The boy next stays with a kindly and well-respected blacksmith in a village with constant skirmishes and reprisals by rival bands of partisans and the Wehrmacht. The smith and his family are beaten and killed by nationalist partisans, who decide to turn him over to a German outpost as a goodwill gesture. He is taken to the woods by an old German soldier, who sets him free and pretends to execute him.
He escapes and travels to another village next to a German military railway, where the villagers discover Jews and Gypsies being deported to a nearby concentration camp. The villagers approve of this turn of events, seeing it as retribution for the crucifixion of Jesus. One day, a young widow named Rainbow captures an injured Jewish girl who managed to escape from the train. The villagers resolve to hand her over to the Germans the next day. As the boy watches through a knothole that night, Rainbow rapes the girl and they become stuck together, with a local healer killing the girl.
After German patrols intensify, the boy is forced to leave the village to avoid giving away the location of a Jew in hiding. He is captured by German soldiers and taken to a larger town where he is harassed by a mob before an SS officer hands him over to a Catholic parish priest. The priest treats the boy kindly, but the farmer Garbos and his dog Judas constantly beat and abuse him. After hearing the priest explain prayer and indulgences, the boy asks him to teach him how to pray so that he can accrue enough indulgences to save himself. After the priest dies, Garbos starts torturing the boy by hanging him from the ceiling above Judas, and the boy begins praying more. On the Feast of Corpus Christi, the priest makes him an altar boy, but he nervously botches the Mass and knocks over a missal. The angered congregation accuses him of being a vampire and attempt to drown him in a cesspit. Although he survives, he becomes mute.
In the forest he is caught by the local boys and given to the farmer Makar, whose family was ostracized by the village. Makar's 19-year-old daughter Ewka begins furtively having sex with the boy, which he enjoys. After the boy is unable to kill a rabbit, Makar beats and temporarily paralyzes him. A few weeks later, the boy finds Makar, Ewka, and her older brother Anton having sex with each other and a goat in the field. Deciding that both they and the Germans became invincible by allying with demons, the boy flees into the forest again. While skating on a marsh, the boy is accosted by several young villagers who try to drown him after he accidentally wounds several of them with his skates. He is rescued by a woman named Labina, who later dies of a heart attack.
In 1944, the tide of the war turns as the Wehrmacht begins losing ground to the Red Army, and the locals begin arguing over the merits of the impending Soviet occupation. The boy wonders why God would allow the Soviets to win the war if they intended to abolish religion and private property. After the Germans withdraw from a village, Kalmyk deserters in their service conduct a brutal raid before the arriving Soviets capture and execute them. The boy is treated in a field hospital and allowed to stay with the soldiers, where he is taught to read and indoctrinated into Stalinism and atheism by the political commissar Gavrila. The boy begins to hope to join the Communist Party and becomes preoccupied with others' opinion of him. After several soldiers are killed by local peasants with axes, the boy accompanies the respected crack sniper Mitka the Cuckoo as he takes revenge by shooting several of the peasants.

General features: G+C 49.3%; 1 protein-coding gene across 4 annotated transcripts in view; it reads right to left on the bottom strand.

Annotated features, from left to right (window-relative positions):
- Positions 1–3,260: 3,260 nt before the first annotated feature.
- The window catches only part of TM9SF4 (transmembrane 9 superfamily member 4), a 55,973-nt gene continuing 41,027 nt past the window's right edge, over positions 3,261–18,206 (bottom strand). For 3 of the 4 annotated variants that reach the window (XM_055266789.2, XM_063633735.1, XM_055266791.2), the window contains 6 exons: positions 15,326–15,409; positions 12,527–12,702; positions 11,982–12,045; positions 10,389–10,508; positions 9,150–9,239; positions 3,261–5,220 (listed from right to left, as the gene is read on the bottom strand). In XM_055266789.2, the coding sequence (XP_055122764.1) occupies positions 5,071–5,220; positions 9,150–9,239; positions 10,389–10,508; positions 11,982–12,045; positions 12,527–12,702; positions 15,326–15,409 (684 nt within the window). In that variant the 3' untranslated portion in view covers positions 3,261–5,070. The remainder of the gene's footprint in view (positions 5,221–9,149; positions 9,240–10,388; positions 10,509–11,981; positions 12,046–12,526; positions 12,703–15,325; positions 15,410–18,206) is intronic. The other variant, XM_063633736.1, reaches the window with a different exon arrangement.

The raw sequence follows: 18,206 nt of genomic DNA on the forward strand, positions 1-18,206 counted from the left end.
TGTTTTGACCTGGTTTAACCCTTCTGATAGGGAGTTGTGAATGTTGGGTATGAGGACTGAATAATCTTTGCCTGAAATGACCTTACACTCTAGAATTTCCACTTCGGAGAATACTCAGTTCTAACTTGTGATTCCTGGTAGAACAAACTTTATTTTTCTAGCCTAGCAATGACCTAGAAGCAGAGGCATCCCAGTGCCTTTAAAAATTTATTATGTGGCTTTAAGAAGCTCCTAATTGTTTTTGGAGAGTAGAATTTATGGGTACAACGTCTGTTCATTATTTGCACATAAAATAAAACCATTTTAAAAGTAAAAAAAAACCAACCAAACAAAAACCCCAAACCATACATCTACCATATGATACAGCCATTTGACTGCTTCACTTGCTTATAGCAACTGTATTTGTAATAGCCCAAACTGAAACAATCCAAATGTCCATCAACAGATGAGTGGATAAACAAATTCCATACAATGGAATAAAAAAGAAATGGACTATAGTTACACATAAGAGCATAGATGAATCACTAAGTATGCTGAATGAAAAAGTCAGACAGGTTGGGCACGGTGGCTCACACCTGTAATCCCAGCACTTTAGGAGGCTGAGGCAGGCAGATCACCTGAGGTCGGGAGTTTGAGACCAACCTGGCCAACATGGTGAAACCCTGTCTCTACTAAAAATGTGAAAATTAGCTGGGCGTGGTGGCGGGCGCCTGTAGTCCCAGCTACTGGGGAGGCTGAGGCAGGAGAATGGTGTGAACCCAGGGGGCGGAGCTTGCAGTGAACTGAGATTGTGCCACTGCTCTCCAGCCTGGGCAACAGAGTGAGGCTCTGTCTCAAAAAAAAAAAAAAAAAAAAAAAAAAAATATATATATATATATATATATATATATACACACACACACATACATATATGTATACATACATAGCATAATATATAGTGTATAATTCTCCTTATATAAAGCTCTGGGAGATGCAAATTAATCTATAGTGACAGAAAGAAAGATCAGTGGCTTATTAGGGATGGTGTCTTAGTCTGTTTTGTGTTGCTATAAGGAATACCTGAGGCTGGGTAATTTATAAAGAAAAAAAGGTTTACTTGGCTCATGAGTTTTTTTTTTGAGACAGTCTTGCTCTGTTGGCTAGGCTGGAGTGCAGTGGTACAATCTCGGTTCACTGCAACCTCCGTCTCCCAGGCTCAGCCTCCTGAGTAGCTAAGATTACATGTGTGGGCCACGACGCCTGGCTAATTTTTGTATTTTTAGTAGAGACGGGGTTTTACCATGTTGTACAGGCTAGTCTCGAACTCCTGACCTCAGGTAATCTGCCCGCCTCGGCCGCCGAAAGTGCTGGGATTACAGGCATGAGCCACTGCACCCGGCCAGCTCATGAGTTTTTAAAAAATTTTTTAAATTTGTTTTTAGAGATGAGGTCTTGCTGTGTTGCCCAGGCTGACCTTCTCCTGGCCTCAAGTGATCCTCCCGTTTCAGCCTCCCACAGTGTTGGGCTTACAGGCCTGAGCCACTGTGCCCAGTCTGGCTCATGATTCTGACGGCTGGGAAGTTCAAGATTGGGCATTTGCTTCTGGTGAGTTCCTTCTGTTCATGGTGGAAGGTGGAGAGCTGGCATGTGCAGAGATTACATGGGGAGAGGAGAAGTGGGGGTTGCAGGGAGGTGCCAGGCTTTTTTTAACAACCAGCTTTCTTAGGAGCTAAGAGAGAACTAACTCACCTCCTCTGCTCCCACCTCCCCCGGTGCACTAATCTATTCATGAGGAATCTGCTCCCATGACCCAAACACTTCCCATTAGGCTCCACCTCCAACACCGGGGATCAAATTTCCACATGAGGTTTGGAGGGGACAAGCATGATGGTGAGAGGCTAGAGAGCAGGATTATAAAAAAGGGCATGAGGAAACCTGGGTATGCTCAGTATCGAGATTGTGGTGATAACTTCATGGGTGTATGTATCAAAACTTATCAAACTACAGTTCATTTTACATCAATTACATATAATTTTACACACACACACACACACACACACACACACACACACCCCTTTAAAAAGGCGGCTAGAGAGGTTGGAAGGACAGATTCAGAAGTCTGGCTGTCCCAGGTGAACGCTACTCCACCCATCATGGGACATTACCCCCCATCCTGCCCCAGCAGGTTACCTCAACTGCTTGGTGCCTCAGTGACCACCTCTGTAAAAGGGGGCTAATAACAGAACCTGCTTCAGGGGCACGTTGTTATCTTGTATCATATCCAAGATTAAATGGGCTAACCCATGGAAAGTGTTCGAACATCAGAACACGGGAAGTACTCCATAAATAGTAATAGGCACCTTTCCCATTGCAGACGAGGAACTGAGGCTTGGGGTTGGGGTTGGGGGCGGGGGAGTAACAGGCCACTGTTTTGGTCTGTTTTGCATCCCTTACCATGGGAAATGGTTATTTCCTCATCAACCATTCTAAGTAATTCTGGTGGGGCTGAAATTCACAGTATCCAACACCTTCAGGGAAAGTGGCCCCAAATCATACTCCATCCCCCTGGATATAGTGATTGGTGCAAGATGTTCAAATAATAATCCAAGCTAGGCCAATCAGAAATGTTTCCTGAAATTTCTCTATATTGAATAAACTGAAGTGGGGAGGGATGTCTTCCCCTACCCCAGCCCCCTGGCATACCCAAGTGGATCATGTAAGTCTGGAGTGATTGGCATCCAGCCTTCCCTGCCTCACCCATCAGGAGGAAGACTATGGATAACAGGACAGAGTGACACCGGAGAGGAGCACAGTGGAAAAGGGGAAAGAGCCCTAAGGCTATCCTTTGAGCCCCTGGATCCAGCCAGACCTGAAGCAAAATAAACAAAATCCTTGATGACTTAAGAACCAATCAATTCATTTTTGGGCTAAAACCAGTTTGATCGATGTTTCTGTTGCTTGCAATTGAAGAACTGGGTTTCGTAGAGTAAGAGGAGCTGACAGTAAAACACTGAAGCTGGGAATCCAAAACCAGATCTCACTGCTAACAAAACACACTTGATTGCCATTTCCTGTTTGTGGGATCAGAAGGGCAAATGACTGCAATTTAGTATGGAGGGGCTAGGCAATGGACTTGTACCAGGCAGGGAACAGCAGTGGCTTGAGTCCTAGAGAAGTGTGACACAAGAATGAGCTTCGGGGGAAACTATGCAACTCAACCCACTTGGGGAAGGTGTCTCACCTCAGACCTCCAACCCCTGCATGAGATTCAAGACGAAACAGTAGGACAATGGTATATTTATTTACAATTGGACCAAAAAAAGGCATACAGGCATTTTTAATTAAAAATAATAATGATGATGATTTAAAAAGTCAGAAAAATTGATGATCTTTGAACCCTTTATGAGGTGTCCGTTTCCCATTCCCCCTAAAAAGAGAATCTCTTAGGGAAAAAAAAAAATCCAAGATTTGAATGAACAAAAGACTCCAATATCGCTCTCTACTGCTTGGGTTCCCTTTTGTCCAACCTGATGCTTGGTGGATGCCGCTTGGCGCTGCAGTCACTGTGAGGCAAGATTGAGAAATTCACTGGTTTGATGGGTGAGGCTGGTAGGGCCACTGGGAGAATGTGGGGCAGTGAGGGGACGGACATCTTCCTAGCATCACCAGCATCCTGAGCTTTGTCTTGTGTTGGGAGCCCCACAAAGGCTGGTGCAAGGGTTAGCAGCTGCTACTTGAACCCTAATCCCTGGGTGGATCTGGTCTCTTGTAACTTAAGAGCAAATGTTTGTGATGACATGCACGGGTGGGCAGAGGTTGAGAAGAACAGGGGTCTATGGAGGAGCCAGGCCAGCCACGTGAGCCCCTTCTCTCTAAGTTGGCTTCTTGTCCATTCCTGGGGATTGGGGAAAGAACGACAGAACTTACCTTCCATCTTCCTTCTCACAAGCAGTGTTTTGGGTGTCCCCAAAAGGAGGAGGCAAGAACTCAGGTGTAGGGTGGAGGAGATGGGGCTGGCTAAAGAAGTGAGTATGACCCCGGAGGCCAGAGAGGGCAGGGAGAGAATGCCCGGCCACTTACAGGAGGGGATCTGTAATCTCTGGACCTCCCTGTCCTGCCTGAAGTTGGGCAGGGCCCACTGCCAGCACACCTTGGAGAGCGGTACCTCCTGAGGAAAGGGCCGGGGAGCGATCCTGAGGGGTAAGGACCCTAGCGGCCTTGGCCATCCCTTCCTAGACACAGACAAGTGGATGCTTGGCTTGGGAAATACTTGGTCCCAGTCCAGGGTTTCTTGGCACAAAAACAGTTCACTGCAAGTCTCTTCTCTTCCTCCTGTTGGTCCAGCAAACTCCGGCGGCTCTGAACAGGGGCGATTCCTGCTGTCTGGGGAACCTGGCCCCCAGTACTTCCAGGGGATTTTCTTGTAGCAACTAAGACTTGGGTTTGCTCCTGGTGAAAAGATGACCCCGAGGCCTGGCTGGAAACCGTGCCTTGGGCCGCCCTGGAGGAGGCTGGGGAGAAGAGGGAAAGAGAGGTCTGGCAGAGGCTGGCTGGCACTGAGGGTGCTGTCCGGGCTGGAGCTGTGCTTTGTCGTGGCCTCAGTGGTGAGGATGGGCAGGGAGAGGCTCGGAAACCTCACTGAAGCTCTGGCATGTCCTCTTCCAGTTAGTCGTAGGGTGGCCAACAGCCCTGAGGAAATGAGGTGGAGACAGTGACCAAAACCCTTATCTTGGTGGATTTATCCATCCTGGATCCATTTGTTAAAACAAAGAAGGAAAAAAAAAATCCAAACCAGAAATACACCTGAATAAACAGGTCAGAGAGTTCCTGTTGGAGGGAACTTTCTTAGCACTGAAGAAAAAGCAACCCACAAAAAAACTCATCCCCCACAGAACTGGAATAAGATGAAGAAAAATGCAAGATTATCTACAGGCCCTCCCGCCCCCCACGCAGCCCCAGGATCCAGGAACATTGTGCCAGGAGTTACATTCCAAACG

Afterwards the boy is taken to an orphanage in his old home city, where he denounces the principal and two nurses to the Soviets after they punish him for refusing to remove his military uniform. When the school officials refuse to discipline him further, he begins refusing to learn his own native language and getting in fights with the other children. He befriends another mute named the Silent One, and they begin sneaking out into the city and getting into mischief. After the boys discover how to operate a railway switch and later get beaten by a dairy vendor, the Silent One uses the switch to derail a train in an unsuccessful murder attempt against the vendor. Eventually, at age 12, the boy is finally reunited with his parents after they identify him via a birthmark. However, the boy frequently misbehaves, breaking the arm of his four-year-old brother. After the war ends, he begins sneaking out at night to hang out with criminals and political dissidents before he is caught by the Militia. When the boy grows sickly, the family moves westward into the mountains on a doctor's advice and the boy is sent to live with a ski instructor. After injuring himself skiing in a blizzard, the boy receives a telephone call to his hospital room and upon hearing the caller suddenly is able to speak again for the first time in years.